“Oh, so this year you can wear your very own sprig of rosemary on Anzac Day”, my neighbour remarked as I was scratching about in our new herb garden. I had no idea what she meant and to be honest even the exact history of Anzac Day required a quick internet search. I was happy to learn that rosemary grows wild on the Gallipoli Peninsula. As wild as fennel on Malta, I presume, the aromatic plant that conjures up so many beautiful memories of a holiday my daughters and I spent at my brother’s on this small archipelago in the Mediterranean Sea many years ago.
Anzac Day 2020 (25 April) marks 105 years since the Australian and New Zealand Armed Corps landed at Anzac Cove, where thousands of soldiers, part of the amphibious invasion of Gallipoli, died. Most people I’ve met since arriving in Australia had family members killed or maimed in that dreadful campaign. I didn’t know of anyone.
In 2020 the coronavirus pandemic had forced the cancellation of traditional Anzac Day services for the first time since World War II. Instead, everyone was asked to be up by 05:30 and stand on their driveway at that hour in solemn contemplation. Reflecting, remembering the brave soldiers who served and died in war, in conflict and in peacekeeping operations. But especially the Gallipoli heroes. Candles and flags had been encouraged.
I set my alarm for 05:00. Prime Minister Scott Morrison would be in Canberra at the War Memorial delivering a speech and laying a wreath. I wanted to be part of it, albeit via streaming on my mobile phone. I was also hoping that someone in our neighbourhood would maybe dig out a bugle or bagpipes.
I opened the front window. Everything on the estate was quiet. The birds were still asleep and not a single dog barked. In the pitch darkness I noticed a flickering candle, then another and another, dotted along our street. The amber glow warmed a little piece of my heart. As my eyes got used to the darkness I saw people – some all by themselves, standing at the edge of their driveway; I saw two couples; and at my next-door neighbours there were four men, obeying the physical distancing instruction, chatting quietly. I recognised some of them as the guys that wave when I drive past, but then I saw the very sight that used to astonish me during my first Victorian winter – they were wearing short pants and slops. In single digit temperatures! But what compelled me to call my husband to come and witness the spectacle was the fact that each man was holding a beer in his hand. At this hour? Long before sunrise? I’ve heard of coffee and Anzac biscuits for breakfast on this special day, but beer? I was dumbfounded.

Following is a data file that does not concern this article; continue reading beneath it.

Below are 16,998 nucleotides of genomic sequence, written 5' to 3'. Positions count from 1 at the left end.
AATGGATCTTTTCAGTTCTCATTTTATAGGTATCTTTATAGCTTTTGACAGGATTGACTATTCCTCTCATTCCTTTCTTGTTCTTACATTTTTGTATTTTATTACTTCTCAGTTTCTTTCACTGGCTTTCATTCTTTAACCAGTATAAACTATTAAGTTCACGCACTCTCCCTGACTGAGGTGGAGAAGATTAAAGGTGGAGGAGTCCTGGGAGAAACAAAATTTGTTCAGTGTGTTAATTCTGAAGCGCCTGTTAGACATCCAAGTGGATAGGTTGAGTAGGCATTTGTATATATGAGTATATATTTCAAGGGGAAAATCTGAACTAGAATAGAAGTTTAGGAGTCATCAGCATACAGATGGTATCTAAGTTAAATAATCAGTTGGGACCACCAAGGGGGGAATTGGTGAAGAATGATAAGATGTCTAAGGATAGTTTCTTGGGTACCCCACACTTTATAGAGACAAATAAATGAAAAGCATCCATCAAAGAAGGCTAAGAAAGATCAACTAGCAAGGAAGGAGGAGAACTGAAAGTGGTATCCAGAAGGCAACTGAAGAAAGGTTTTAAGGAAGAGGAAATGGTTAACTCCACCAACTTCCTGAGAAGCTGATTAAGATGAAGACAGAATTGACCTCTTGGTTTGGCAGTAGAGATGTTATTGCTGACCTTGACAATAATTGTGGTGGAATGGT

Across the road my biker neighbour was standing on his own with head bent forward. A sentry half asleep. He didn’t join his beer-drinking mates but just stood on his driveway next to his little light for what must have been half an hour or more. He clearly had someone very dear to him die in combat, I thought. I wish I knew him better – I would certainly have enquired.
Leaving the Aussies to their private memories, I returned to my bed, more aware than ever that I am not part of this land and never will be. I have no history here. I do not feel their pain. It would just be wrong for me to go outside and stand on my driveway. Even worse to light my own candle. To intrude in that way.
As I watched the sun rise over Melbourne’s Shrine of Remembrance on my mobile screen I reminded myself that although I’ve made beautiful friends here, have travelled a lot locally and have visited more states and places than most Australians, have been made to feel welcome, have integrated in many ways, and absolutely adore our picturesque coastal town, this was not my country. This is not my Anzac Day. It is not for me to pin a sprig of rosemary to my coat lapel. I have not lost anyone in Fromelles, Hamel or Arras. I do not even know the name of a single prisoner of war. Immigrants have to live with the heartaches that come with the privilege.
We give two steps forward, and then one back. ‘Lest we forget.’
I did ask about the beer drinking…that is evidently cheers to the soldiers who received a tipple of rum in their milk before daybreak on a day of battle, to “give ‘em a touch of courage”.